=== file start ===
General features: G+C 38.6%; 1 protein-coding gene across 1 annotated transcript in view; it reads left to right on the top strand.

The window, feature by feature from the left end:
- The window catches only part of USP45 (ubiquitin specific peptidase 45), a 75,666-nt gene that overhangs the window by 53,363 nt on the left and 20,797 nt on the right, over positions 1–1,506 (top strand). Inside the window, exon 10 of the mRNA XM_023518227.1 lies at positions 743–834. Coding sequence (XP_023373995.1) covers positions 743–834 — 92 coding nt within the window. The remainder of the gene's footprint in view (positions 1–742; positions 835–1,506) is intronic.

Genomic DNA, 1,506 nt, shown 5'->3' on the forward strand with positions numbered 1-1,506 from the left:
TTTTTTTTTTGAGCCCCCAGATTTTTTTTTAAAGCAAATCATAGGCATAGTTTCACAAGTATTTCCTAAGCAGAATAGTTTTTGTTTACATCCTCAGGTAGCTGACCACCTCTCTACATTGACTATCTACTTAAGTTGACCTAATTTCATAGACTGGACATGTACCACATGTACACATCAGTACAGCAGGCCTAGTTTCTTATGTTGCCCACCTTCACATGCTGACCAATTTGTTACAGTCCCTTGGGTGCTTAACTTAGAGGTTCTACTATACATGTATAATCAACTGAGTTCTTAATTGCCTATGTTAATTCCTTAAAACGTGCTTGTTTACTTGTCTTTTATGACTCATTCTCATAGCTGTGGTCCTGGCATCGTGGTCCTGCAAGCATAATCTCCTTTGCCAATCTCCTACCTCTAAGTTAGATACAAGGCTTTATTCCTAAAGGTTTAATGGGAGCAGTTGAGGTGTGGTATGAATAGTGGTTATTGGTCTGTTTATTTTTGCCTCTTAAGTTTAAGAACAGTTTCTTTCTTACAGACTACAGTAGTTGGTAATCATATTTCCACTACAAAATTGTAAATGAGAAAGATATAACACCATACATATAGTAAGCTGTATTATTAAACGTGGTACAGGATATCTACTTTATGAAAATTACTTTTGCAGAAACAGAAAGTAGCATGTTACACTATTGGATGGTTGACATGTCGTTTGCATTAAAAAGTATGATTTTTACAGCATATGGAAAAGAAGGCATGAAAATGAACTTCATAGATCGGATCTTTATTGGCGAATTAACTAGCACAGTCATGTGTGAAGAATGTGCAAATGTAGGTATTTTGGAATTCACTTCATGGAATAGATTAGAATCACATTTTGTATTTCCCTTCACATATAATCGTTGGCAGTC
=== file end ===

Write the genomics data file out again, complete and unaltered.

General features: G+C 38.6%; 1 protein-coding gene across 1 annotated transcript in view; it reads left to right on the top strand.

The window, feature by feature from the left end:
- The window catches only part of USP45 (ubiquitin specific peptidase 45), a 75,666-nt gene that overhangs the window by 53,363 nt on the left and 20,797 nt on the right, over positions 1–1,506 (top strand). Inside the window, exon 10 of the mRNA XM_023518227.1 lies at positions 743–834. Coding sequence (XP_023373995.1) covers positions 743–834 — 92 coding nt within the window. The remainder of the gene's footprint in view (positions 1–742; positions 835–1,506) is intronic.

Genomic DNA, 1,506 nt, shown 5'->3' on the forward strand with positions numbered 1-1,506 from the left:
TTTTTTTTTTGAGCCCCCAGATTTTTTTTTAAAGCAAATCATAGGCATAGTTTCACAAGTATTTCCTAAGCAGAATAGTTTTTGTTTACATCCTCAGGTAGCTGACCACCTCTCTACATTGACTATCTACTTAAGTTGACCTAATTTCATAGACTGGACATGTACCACATGTACACATCAGTACAGCAGGCCTAGTTTCTTATGTTGCCCACCTTCACATGCTGACCAATTTGTTACAGTCCCTTGGGTGCTTAACTTAGAGGTTCTACTATACATGTATAATCAACTGAGTTCTTAATTGCCTATGTTAATTCCTTAAAACGTGCTTGTTTACTTGTCTTTTATGACTCATTCTCATAGCTGTGGTCCTGGCATCGTGGTCCTGCAAGCATAATCTCCTTTGCCAATCTCCTACCTCTAAGTTAGATACAAGGCTTTATTCCTAAAGGTTTAATGGGAGCAGTTGAGGTGTGGTATGAATAGTGGTTATTGGTCTGTTTATTTTTGCCTCTTAAGTTTAAGAACAGTTTCTTTCTTACAGACTACAGTAGTTGGTAATCATATTTCCACTACAAAATTGTAAATGAGAAAGATATAACACCATACATATAGTAAGCTGTATTATTAAACGTGGTACAGGATATCTACTTTATGAAAATTACTTTTGCAGAAACAGAAAGTAGCATGTTACACTATTGGATGGTTGACATGTCGTTTGCATTAAAAAGTATGATTTTTACAGCATATGGAAAAGAAGGCATGAAAATGAACTTCATAGATCGGATCTTTATTGGCGAATTAACTAGCACAGTCATGTGTGAAGAATGTGCAAATGTAGGTATTTTGGAATTCACTTCATGGAATAGATTAGAATCACATTTTGTATTTCCCTTCACATATAATCGTTGGCAGTC